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Monday, April 25, 2011

Media Diet Survival and Why Diets Don’t Work

It’s already that time of year when I begin to think of the beach.  Will I suit up or will I be relegated to Morticia Adams status avoiding the sun as if it was an allergy? The dreaded diet dilemma creeps into my psyche as I envision the warm season deprived of pistachio ice cream. I begin to reflect on a friend’s commentary on his drinking.  “I’ve never craved a cocktail as much as when I saw Ray Milland in The Lost Weekend. That movie made me want to drink even more. I literally ran out of that movie theater in a desperate search for a bar”, he said.
Our current TV fare consists of shows (except for the brilliant CBS comedy, Mike and Molly) that represent the plus size as shame-filled weak sisters.  On OWN’s (Oprah Winfrey Network’s) Addicted to Food we witness patients performing an exercise where they look at their reflection wearing nothing but a paper bag with cut out eyeholes and their birthday suits.  They tear up when confronted with the reality of their bodies. And, the recent season of big brother watching has arrived in the form of the diet police on The Biggest Loser where we observe an Olympian’s fall from grace as he disappoints the melodramatic Jillian Michaels with a cheat captured on video.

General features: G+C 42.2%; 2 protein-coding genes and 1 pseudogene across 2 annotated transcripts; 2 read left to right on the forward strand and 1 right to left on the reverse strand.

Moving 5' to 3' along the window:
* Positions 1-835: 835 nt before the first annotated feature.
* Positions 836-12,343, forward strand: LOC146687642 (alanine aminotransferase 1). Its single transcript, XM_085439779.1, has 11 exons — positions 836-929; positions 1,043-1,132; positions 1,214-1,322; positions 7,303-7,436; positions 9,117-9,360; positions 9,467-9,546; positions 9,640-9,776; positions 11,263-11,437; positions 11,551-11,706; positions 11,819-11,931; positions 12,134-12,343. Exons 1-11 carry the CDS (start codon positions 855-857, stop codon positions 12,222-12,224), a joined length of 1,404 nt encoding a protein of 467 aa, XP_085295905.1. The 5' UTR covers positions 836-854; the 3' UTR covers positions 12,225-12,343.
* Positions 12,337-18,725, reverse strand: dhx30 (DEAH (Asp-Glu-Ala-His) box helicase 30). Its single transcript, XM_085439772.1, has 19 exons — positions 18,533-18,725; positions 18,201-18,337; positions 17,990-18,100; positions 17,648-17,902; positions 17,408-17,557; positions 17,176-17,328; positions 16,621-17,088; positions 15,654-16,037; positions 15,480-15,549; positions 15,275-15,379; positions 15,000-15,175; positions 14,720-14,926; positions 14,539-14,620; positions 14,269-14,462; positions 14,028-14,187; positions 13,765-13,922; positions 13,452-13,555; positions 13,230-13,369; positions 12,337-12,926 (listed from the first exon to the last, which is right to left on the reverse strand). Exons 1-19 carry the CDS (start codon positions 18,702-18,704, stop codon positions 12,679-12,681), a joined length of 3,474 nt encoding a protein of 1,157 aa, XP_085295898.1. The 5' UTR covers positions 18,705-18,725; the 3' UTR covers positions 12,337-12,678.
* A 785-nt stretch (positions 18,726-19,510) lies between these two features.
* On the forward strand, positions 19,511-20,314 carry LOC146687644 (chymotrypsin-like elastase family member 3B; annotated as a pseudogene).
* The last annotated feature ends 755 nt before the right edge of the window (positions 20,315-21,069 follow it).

Shame and guilt has never been a motivator for us!  But why  does the media embrace only repentant overweight people?   Aren’t we the ones watching Top Chef and Food Network shows? You can’t stay abstinent from food so we’ll always have to deal with temptation.  Since food triggers are ubiquitous, why can’t we advocate eating smaller portions of everything instead of denying our love of food?  Why must we beat ourselves up because we can’t reach the perfect single digit size or because we ate too much bread?  Doesn’t all this obsessiveness lead to failure because we can’t meet impossibly high standards?

The only thing that’s ever worked for me is a lifestyle change.  I’ve been to a residential diet program.  The only plan that works is a realistic one. It means setting an attainable, maintainable weight goal and a doable exercise routine.  Dieters tend to see extremes-all or nothing and these programs, excluding the very reasonable Weight Watchers will turn us all into crazed characters from Reefer Madness.

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